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Gut. 2006 Jul;55(7):978-83. Epub 2006 Jan 9.

Wireless capsule endoscopy versus ileocolonoscopy for the diagnosis of postoperative recurrence of Crohn's disease: a prospective study.

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  • 1Institut de Maladies de l'Appareil Digestif, University Hospital, Nantes, France.

Abstract

BACKGROUND AND AIMS:

Following ileocolonic resection for Crohn's disease (CD), early endoscopic recurrence predicts recurrence of symptoms. The aim of the study was to compare ileocolonoscopy and wireless capsule endoscopy (WCE) for the detection of postoperative recurrence in CD.

METHODS:

WCE and ileocolonoscopy were performed within six months following surgery in 32 prospectively enrolled patients. Two independent observers interpreted the results of WCE. Recurrence in the neoterminal ileum was defined by a Rutgeerts score>or=1. When observers at WCE did not concur, WCE results were considered as either true negative or true positive and sensitivity and specificity were calculated according to both assumptions.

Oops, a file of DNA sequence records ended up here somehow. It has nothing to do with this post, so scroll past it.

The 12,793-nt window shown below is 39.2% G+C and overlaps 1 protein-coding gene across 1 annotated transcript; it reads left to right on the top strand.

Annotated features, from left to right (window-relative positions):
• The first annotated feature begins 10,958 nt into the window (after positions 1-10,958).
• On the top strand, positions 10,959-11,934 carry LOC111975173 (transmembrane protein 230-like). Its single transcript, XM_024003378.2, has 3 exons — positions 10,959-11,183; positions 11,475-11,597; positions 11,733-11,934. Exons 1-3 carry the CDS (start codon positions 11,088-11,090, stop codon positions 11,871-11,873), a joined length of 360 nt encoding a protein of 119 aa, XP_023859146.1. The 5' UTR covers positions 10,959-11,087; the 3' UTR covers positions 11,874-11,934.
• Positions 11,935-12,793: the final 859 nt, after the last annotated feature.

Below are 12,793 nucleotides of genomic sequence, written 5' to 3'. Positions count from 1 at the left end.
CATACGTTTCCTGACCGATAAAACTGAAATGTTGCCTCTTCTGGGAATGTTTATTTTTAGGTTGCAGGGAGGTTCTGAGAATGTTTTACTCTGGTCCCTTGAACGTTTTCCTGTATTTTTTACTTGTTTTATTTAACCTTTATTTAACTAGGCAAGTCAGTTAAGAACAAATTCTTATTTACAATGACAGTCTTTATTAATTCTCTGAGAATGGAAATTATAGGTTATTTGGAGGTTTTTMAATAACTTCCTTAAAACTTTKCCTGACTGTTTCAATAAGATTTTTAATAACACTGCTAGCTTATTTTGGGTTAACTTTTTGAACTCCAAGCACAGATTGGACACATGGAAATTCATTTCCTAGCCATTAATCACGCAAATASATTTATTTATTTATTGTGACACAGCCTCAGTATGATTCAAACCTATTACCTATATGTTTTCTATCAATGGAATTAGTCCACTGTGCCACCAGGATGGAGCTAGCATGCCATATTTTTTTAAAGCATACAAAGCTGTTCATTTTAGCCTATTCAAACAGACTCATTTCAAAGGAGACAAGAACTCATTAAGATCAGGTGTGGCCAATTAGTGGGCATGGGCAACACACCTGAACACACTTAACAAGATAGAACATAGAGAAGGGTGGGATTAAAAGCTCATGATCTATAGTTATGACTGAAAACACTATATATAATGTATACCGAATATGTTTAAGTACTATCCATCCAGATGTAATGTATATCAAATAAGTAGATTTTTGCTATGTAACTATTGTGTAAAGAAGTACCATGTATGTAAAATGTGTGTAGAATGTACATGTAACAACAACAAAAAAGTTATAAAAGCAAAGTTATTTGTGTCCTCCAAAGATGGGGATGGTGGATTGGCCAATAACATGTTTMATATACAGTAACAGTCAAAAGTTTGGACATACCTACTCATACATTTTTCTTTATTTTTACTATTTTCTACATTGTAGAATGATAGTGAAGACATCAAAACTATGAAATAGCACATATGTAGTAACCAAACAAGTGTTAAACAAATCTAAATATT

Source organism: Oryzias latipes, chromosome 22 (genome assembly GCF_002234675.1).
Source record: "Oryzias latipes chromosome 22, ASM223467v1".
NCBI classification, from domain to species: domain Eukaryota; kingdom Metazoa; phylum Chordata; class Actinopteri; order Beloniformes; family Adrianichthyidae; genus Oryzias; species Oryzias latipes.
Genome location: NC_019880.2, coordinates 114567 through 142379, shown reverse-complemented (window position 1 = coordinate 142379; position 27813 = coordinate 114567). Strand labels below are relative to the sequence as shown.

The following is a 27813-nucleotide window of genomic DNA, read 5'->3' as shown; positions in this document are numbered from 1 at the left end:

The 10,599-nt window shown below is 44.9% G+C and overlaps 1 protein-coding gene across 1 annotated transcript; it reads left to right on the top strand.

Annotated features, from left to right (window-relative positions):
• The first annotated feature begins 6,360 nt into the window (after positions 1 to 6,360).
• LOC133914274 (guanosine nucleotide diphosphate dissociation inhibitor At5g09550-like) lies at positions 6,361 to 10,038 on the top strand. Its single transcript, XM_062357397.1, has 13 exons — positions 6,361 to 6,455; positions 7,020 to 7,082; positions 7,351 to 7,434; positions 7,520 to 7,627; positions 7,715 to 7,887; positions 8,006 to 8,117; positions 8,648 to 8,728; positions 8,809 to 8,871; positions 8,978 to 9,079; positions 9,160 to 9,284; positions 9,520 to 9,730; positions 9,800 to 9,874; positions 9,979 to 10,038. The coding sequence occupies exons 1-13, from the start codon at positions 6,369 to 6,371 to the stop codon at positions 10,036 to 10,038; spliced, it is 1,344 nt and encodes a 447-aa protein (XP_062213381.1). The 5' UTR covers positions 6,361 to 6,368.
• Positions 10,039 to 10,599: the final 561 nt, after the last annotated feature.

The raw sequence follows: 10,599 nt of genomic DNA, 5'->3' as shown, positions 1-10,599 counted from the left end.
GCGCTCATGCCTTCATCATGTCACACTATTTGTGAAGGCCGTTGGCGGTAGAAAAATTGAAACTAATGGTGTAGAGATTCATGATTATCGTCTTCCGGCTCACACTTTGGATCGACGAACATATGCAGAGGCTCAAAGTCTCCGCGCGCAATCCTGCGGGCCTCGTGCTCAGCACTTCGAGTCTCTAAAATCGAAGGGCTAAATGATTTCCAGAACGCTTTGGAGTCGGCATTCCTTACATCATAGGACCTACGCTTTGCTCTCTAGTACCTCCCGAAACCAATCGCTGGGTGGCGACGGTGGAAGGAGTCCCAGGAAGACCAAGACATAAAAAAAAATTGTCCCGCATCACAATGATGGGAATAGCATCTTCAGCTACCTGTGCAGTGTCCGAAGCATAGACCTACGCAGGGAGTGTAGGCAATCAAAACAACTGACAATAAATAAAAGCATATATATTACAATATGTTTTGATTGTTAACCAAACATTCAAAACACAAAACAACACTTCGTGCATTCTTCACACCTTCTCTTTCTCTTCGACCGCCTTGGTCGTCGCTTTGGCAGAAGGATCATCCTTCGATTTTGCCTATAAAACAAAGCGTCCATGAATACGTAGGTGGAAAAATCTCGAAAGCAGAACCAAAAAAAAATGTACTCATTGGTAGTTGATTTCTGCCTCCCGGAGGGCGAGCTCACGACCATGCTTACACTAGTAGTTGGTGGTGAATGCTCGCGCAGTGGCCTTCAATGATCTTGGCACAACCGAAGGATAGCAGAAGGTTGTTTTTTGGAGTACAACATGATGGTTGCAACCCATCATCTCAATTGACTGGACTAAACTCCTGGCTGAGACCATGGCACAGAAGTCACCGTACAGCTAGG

RESULTS:

Recurrence occurred in 21 patients (68%) and was detected by ileocolonoscopy in 19 patients. Sensitivity was 90% and specificity 100%. Sensitivity of WCE was 62% and 76% and specificity was 100% and 90%, respectively, depending on assumptions. There was a correlation between the severity of the lesions measured by both methods (p<0.05). Lesions located outside the scope of conventional endoscopy were detected by WCE in two thirds of patients with excellent interobserver agreement (kappa>0.9) for all lesions with the exception of ulceration (kappa=0.7).

CONCLUSIONS:

The sensitivity of WCE in detecting recurrence in the neoterminal ileum was inferior to that of ileocolonoscopy. In contrast, WCE detected lesions outside the scope of ileocolonoscopy in more than two thirds of patients. Additional follow up studies are needed to assess the clinical relevance of such lesions. At the present time, it seems that WCE cannot systematically replace ileocolonoscopy in the regular management of patients after surgery.

PMID:
16401689
[PubMed - indexed for MEDLINE]
PMCID:
PMC1856304
Free PMC Article
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